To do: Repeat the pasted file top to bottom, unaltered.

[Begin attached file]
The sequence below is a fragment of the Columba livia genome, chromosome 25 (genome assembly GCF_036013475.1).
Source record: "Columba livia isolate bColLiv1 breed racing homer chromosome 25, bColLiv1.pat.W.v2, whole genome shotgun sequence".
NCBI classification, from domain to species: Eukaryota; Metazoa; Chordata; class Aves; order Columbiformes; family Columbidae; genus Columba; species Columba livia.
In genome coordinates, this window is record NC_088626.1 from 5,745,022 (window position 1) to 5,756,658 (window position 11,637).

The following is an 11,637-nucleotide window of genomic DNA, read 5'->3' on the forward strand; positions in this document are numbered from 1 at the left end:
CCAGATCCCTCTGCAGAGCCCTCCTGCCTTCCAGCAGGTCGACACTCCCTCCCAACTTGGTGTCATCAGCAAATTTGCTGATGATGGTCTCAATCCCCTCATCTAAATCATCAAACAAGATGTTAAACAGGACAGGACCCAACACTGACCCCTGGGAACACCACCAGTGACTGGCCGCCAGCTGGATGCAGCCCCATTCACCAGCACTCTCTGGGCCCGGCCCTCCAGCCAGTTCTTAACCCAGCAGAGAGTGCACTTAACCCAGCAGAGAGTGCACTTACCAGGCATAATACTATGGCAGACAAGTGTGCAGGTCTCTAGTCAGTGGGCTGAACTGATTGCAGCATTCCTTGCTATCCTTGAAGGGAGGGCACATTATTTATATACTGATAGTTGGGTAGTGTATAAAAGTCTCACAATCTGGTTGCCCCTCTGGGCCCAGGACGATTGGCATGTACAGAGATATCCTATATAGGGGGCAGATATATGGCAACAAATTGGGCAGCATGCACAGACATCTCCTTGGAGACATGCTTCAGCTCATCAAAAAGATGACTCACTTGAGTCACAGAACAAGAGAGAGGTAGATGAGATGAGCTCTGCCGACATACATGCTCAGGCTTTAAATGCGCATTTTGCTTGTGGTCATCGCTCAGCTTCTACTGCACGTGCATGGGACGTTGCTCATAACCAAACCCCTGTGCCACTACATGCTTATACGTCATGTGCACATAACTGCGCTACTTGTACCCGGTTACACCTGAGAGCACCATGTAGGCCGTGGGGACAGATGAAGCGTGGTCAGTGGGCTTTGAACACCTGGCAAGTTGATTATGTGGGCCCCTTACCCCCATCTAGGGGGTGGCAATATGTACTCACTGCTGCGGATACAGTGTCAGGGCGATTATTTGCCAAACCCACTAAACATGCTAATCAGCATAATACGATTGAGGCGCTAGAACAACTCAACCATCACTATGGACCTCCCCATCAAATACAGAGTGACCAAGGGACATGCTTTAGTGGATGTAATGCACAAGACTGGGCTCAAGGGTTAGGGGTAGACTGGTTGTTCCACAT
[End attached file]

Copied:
The sequence below is a fragment of the Columba livia genome, chromosome 25 (genome assembly GCF_036013475.1).
Source record: "Columba livia isolate bColLiv1 breed racing homer chromosome 25, bColLiv1.pat.W.v2, whole genome shotgun sequence".
NCBI classification, from domain to species: Eukaryota; Metazoa; Chordata; class Aves; order Columbiformes; family Columbidae; genus Columba; species Columba livia.
In genome coordinates, this window is record NC_088626.1 from 5,745,022 (window position 1) to 5,756,658 (window position 11,637).

The following is an 11,637-nucleotide window of genomic DNA, read 5'->3' on the forward strand; positions in this document are numbered from 1 at the left end:
CCAGATCCCTCTGCAGAGCCCTCCTGCCTTCCAGCAGGTCGACACTCCCTCCCAACTTGGTGTCATCAGCAAATTTGCTGATGATGGTCTCAATCCCCTCATCTAAATCATCAAACAAGATGTTAAACAGGACAGGACCCAACACTGACCCCTGGGAACACCACCAGTGACTGGCCGCCAGCTGGATGCAGCCCCATTCACCAGCACTCTCTGGGCCCGGCCCTCCAGCCAGTTCTTAACCCAGCAGAGAGTGCACTTAACCCAGCAGAGAGTGCACTTACCAGGCATAATACTATGGCAGACAAGTGTGCAGGTCTCTAGTCAGTGGGCTGAACTGATTGCAGCATTCCTTGCTATCCTTGAAGGGAGGGCACATTATTTATATACTGATAGTTGGGTAGTGTATAAAAGTCTCACAATCTGGTTGCCCCTCTGGGCCCAGGACGATTGGCATGTACAGAGATATCCTATATAGGGGGCAGATATATGGCAACAAATTGGGCAGCATGCACAGACATCTCCTTGGAGACATGCTTCAGCTCATCAAAAAGATGACTCACTTGAGTCACAGAACAAGAGAGAGGTAGATGAGATGAGCTCTGCCGACATACATGCTCAGGCTTTAAATGCGCATTTTGCTTGTGGTCATCGCTCAGCTTCTACTGCACGTGCATGGGACGTTGCTCATAACCAAACCCCTGTGCCACTACATGCTTATACGTCATGTGCACATAACTGCGCTACTTGTACCCGGTTACACCTGAGAGCACCATGTAGGCCGTGGGGACAGATGAAGCGTGGTCAGTGGGCTTTGAACACCTGGCAAGTTGATTATGTGGGCCCCTTACCCCCATCTAGGGGGTGGCAATATGTACTCACTGCTGCGGATACAGTGTCAGGGCGATTATTTGCCAAACCCACTAAACATGCTAATCAGCATAATACGATTGAGGCGCTAGAACAACTCAACCATCACTATGGACCTCCCCATCAAATACAGAGTGACCAAGGGACATGCTTTAGTGGATGTAATGCACAAGACTGGGCTCAAGGGTTAGGGGTAGACTGGTTGTTCCACAT